So if we go back to 1978 we see that there were 17,000 piston airplanes produced...and less than 800 executive aircraft (turbine jets and props)...

Even more interesting...dollar sales of piston airplanes were a lot more than executive aircraft...so the little guy flying a piston was the backbone of general aviation...

Today bizjets and turboprops are 98 percent of a vastly bigger GA industry...today the industry sells about 2000 executive aircraft at an average price of $10 million each...for annual sales of about $20 billion...

So there are nearly three times as many big spenders buying turbine equipment as there were in 1978...and the average price of that new turbine airplane today is nearly three times as much in today's dollars...

That is a TENFOLD INCREASE IN SPENDING POWER by the big spenders...

Meanwhile the little guy is on life support...who can afford to pay three quarters of a million for a new cirrus...?

Posted by: Gordon Arnaut | March 13, 2013 1:48 PM    Report this comment

What does the DOW have to do with GA? not a lot really. GA has been sold down the river by our leading corporations,it never was about pilots, GA or the love of flying. It was about protecting revenues of Lycoming, Cessna, Continentall, Beech and all their ilk. Think about it, after twenty years of the planned demise of leaded fuel, we have virtually nothing to show for all the so called time and money. The NASA GAP project, after selling the rights to TCM, the company produced squat and then sold to AVIC. Why can the Chinese run their GA aircraft on unleaded, but we can't. Simply because the profit margins are not high enough for corporate America. Ly coming is just coming around to tell us that MOGAS will work on most engines, though only reluctantly. I see the value of legacy aircraft declining each day and fuel for those birds become more expensive and hard to get. This will create a new generation of pilots? Not likely, as most are priced out of the market but don't think that will stop our corporations from looking east where wealth can afford a $150000 basic trainer. It's time to tell these companies where to go and demand our government take the lead. NASA needs to restart GAP pro games but not in bed with private industries but at universities and colleges to challenge our brightest minds to build a legacy diesel. The

Posted by: Paul Dobrovolskis | March 13, 2013 9:31 PM    Report this comment

What does the DOW have to do with GA? not a lot really. GA has been sold down the river by our leading corporations,it never was about pilots, GA or the love of flying. It was about protecting revenues of Lycoming, Cessna, Continentall, Beech and all their ilk. Think about it, after twenty years of the planned demise of leaded fuel, we have virtually nothing to show for all the so called time and money. The NASA GAP project, after selling the rights to TCM, the company produced squat and then sold to AVIC. Why can the Chinese run their GA aircraft on unleaded, but we can't. Simply because the profit margins are not high enough for corporate America. Ly coming is just coming around to tell us that MOGAS will work on most engines, though only reluctantly. I see the value of legacy aircraft declining each day and fuel for those birds become more expensive and hard to get. This will create a new generation of pilots? Not likely, as most are priced out of the market but don't think that will stop our corporations from looking east where wealth can afford a $150000 basic trainer. It's time to tell these companies where to go and demand our government take the lead. NASA needs to restart GAP pro games but not in bed with private industries but at universities and colleges to challenge our brightest minds to build a legacy diesel. The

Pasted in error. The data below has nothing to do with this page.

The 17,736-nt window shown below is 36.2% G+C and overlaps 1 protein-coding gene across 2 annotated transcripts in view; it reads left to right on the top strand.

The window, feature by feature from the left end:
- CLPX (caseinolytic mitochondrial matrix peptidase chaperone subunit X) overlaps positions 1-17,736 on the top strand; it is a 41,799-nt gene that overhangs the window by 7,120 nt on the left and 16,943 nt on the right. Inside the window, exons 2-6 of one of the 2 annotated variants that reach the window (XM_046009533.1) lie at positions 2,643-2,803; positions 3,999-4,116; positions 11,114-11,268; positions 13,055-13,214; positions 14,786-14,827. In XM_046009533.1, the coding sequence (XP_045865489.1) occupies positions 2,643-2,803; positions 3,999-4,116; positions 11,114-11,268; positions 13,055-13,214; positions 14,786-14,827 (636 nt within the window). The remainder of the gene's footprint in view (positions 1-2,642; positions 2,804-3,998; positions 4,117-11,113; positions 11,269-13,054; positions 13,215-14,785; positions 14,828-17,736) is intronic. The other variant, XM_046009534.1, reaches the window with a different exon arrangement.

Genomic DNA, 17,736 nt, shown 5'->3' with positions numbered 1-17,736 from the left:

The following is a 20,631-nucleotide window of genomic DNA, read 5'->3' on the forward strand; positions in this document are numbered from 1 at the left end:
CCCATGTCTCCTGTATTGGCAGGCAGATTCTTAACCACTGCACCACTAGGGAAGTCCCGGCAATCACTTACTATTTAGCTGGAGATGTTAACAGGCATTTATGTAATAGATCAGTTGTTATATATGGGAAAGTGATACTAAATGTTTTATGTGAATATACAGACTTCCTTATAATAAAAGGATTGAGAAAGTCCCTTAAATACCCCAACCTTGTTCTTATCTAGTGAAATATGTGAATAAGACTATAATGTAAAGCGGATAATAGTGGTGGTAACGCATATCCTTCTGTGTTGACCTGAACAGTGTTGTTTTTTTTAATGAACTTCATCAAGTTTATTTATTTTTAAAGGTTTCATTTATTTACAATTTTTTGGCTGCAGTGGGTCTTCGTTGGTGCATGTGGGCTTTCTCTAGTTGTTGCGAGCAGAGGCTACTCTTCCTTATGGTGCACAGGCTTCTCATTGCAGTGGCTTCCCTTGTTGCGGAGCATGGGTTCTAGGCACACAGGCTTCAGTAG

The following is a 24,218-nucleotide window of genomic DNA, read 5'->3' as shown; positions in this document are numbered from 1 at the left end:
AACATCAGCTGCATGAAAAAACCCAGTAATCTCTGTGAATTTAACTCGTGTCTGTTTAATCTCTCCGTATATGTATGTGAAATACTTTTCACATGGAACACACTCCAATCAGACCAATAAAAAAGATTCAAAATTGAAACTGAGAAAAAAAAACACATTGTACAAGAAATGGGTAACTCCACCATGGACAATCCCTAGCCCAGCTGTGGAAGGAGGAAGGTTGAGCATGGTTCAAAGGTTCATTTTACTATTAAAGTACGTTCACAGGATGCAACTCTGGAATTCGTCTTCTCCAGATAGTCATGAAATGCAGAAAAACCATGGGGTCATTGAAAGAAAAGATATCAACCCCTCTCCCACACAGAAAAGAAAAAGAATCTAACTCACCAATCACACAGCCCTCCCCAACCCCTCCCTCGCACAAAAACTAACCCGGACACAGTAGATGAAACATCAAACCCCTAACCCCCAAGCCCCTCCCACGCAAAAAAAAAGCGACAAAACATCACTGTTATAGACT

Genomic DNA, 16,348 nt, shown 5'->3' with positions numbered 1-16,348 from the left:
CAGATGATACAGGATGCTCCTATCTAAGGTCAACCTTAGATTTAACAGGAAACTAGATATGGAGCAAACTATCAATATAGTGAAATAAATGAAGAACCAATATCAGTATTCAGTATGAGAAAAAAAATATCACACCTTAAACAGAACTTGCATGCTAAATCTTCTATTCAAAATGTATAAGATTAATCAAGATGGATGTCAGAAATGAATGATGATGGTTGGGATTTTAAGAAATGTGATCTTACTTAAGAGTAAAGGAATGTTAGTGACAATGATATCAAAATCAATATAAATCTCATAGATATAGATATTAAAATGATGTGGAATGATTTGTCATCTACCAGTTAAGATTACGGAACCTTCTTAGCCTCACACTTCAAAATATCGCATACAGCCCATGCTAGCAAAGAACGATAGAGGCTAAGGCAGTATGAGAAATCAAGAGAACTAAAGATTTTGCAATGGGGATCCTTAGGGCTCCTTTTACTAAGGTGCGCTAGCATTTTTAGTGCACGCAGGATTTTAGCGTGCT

Posted by: Paul Dobrovolskis | March 13, 2013 9:31 PM    Report this comment

What does the DOW have to do with GA? not a lot really. GA has been sold down the river by our leading corporations,it never was about pilots, GA or the love of flying. It was about protecting revenues of Lycoming, Cessna, Continentall, Beech and all their ilk. Think about it, after twenty years of the planned demise of leaded fuel, we have virtually nothing to show for all the so called time and money. The NASA GAP project, after selling the rights to TCM, the company produced squat and then sold to AVIC. Why can the Chinese run their GA aircraft on unleaded, but we can't. Simply because the profit margins are not high enough for corporate America. Ly coming is just coming around to tell us that MOGAS will work on most engines, though only reluctantly. I see the value of legacy aircraft declining each day and fuel for those birds become more expensive and hard to get. This will create a new generation of pilots? Not likely, as most are priced out of the market but don't think that will stop our corporations from looking east where wealth can afford a $150000 basic trainer. It's time to tell these companies where to go and demand our government take the lead. NASA needs to restart GAP pro games but not in bed with private industries but at universities and colleges to challenge our brightest minds to build a legacy diesel. The